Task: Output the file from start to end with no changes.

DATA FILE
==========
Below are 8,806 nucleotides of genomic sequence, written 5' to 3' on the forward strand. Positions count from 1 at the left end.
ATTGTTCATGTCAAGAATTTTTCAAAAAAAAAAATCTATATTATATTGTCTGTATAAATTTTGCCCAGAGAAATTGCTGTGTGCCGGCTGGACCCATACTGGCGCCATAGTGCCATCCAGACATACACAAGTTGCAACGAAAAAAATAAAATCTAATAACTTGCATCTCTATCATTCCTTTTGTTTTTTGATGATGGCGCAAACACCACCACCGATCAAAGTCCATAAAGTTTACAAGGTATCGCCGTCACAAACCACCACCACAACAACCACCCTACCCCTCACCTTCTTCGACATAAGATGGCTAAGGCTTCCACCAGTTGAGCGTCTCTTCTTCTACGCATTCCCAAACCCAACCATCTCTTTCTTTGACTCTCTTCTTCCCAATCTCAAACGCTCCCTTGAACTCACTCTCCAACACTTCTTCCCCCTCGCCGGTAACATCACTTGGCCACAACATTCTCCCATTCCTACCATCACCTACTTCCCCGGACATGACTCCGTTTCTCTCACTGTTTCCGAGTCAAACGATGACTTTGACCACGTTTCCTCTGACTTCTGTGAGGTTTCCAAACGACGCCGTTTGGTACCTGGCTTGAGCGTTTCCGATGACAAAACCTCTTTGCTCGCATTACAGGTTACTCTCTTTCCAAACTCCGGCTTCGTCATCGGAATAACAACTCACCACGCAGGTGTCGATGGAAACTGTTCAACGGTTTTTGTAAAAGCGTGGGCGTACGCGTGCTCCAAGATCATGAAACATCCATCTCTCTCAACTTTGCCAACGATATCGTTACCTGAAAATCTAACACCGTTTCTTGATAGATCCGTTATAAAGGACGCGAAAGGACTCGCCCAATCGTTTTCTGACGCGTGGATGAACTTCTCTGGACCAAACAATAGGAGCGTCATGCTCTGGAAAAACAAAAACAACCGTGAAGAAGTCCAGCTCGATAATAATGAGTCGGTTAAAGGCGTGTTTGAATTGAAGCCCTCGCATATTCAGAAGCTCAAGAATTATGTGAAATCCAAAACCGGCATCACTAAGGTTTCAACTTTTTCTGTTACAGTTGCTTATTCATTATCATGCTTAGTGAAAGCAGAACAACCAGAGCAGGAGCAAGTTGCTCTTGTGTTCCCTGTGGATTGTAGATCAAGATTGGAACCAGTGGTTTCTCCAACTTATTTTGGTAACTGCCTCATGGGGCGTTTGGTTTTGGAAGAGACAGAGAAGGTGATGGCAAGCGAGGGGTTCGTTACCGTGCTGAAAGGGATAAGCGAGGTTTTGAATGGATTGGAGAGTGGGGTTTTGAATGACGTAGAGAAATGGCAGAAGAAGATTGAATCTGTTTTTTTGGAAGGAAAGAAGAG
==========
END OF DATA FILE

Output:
Below are 8,806 nucleotides of genomic sequence, written 5' to 3' on the forward strand. Positions count from 1 at the left end.
ATTGTTCATGTCAAGAATTTTTCAAAAAAAAAAATCTATATTATATTGTCTGTATAAATTTTGCCCAGAGAAATTGCTGTGTGCCGGCTGGACCCATACTGGCGCCATAGTGCCATCCAGACATACACAAGTTGCAACGAAAAAAATAAAATCTAATAACTTGCATCTCTATCATTCCTTTTGTTTTTTGATGATGGCGCAAACACCACCACCGATCAAAGTCCATAAAGTTTACAAGGTATCGCCGTCACAAACCACCACCACAACAACCACCCTACCCCTCACCTTCTTCGACATAAGATGGCTAAGGCTTCCACCAGTTGAGCGTCTCTTCTTCTACGCATTCCCAAACCCAACCATCTCTTTCTTTGACTCTCTTCTTCCCAATCTCAAACGCTCCCTTGAACTCACTCTCCAACACTTCTTCCCCCTCGCCGGTAACATCACTTGGCCACAACATTCTCCCATTCCTACCATCACCTACTTCCCCGGACATGACTCCGTTTCTCTCACTGTTTCCGAGTCAAACGATGACTTTGACCACGTTTCCTCTGACTTCTGTGAGGTTTCCAAACGACGCCGTTTGGTACCTGGCTTGAGCGTTTCCGATGACAAAACCTCTTTGCTCGCATTACAGGTTACTCTCTTTCCAAACTCCGGCTTCGTCATCGGAATAACAACTCACCACGCAGGTGTCGATGGAAACTGTTCAACGGTTTTTGTAAAAGCGTGGGCGTACGCGTGCTCCAAGATCATGAAACATCCATCTCTCTCAACTTTGCCAACGATATCGTTACCTGAAAATCTAACACCGTTTCTTGATAGATCCGTTATAAAGGACGCGAAAGGACTCGCCCAATCGTTTTCTGACGCGTGGATGAACTTCTCTGGACCAAACAATAGGAGCGTCATGCTCTGGAAAAACAAAAACAACCGTGAAGAAGTCCAGCTCGATAATAATGAGTCGGTTAAAGGCGTGTTTGAATTGAAGCCCTCGCATATTCAGAAGCTCAAGAATTATGTGAAATCCAAAACCGGCATCACTAAGGTTTCAACTTTTTCTGTTACAGTTGCTTATTCATTATCATGCTTAGTGAAAGCAGAACAACCAGAGCAGGAGCAAGTTGCTCTTGTGTTCCCTGTGGATTGTAGATCAAGATTGGAACCAGTGGTTTCTCCAACTTATTTTGGTAACTGCCTCATGGGGCGTTTGGTTTTGGAAGAGACAGAGAAGGTGATGGCAAGCGAGGGGTTCGTTACCGTGCTGAAAGGGATAAGCGAGGTTTTGAATGGATTGGAGAGTGGGGTTTTGAATGACGTAGAGAAATGGCAGAAGAAGATTGAATCTGTTTTTTTGGAAGGAAAGAAGAG